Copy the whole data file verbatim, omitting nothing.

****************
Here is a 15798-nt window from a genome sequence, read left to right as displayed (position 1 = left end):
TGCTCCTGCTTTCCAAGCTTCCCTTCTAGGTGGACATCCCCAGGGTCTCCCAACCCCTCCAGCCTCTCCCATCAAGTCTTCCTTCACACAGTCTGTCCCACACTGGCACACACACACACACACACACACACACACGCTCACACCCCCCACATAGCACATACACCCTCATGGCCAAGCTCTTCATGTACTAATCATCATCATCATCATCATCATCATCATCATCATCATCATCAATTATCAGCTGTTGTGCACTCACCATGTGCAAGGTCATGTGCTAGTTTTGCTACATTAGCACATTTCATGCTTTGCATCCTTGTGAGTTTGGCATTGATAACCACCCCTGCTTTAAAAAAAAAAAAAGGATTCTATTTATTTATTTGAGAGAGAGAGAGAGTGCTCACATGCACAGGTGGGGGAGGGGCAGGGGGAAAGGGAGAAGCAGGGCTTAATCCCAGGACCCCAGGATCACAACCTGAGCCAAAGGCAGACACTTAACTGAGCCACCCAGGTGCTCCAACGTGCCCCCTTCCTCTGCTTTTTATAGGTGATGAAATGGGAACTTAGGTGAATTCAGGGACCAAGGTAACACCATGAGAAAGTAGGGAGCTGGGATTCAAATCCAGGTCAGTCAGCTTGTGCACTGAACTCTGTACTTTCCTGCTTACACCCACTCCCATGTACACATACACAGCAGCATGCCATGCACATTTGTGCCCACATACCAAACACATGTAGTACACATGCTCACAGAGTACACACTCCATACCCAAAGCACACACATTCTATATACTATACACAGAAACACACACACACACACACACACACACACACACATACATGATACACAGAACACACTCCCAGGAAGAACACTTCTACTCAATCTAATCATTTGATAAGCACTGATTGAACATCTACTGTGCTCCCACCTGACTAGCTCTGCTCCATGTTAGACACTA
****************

Here is a 15798-nt window from a genome sequence, read left to right as displayed (position 1 = left end):
TGCTCCTGCTTTCCAAGCTTCCCTTCTAGGTGGACATCCCCAGGGTCTCCCAACCCCTCCAGCCTCTCCCATCAAGTCTTCCTTCACACAGTCTGTCCCACACTGGCACACACACACACACACACACACACACACGCTCACACCCCCCACATAGCACATACACCCTCATGGCCAAGCTCTTCATGTACTAATCATCATCATCATCATCATCATCATCATCATCATCATCATCAATTATCAGCTGTTGTGCACTCACCATGTGCAAGGTCATGTGCTAGTTTTGCTACATTAGCACATTTCATGCTTTGCATCCTTGTGAGTTTGGCATTGATAACCACCCCTGCTTTAAAAAAAAAAAAAGGATTCTATTTATTTATTTGAGAGAGAGAGAGAGTGCTCACATGCACAGGTGGGGGAGGGGCAGGGGGAAAGGGAGAAGCAGGGCTTAATCCCAGGACCCCAGGATCACAACCTGAGCCAAAGGCAGACACTTAACTGAGCCACCCAGGTGCTCCAACGTGCCCCCTTCCTCTGCTTTTTATAGGTGATGAAATGGGAACTTAGGTGAATTCAGGGACCAAGGTAACACCATGAGAAAGTAGGGAGCTGGGATTCAAATCCAGGTCAGTCAGCTTGTGCACTGAACTCTGTACTTTCCTGCTTACACCCACTCCCATGTACACATACACAGCAGCATGCCATGCACATTTGTGCCCACATACCAAACACATGTAGTACACATGCTCACAGAGTACACACTCCATACCCAAAGCACACACATTCTATATACTATACACAGAAACACACACACACACACACACACACACACACACATACATGATACACAGAACACACTCCCAGGAAGAACACTTCTACTCAATCTAATCATTTGATAAGCACTGATTGAACATCTACTGTGCTCCCACCTGACTAGCTCTGCTCCATGTTAGACACTA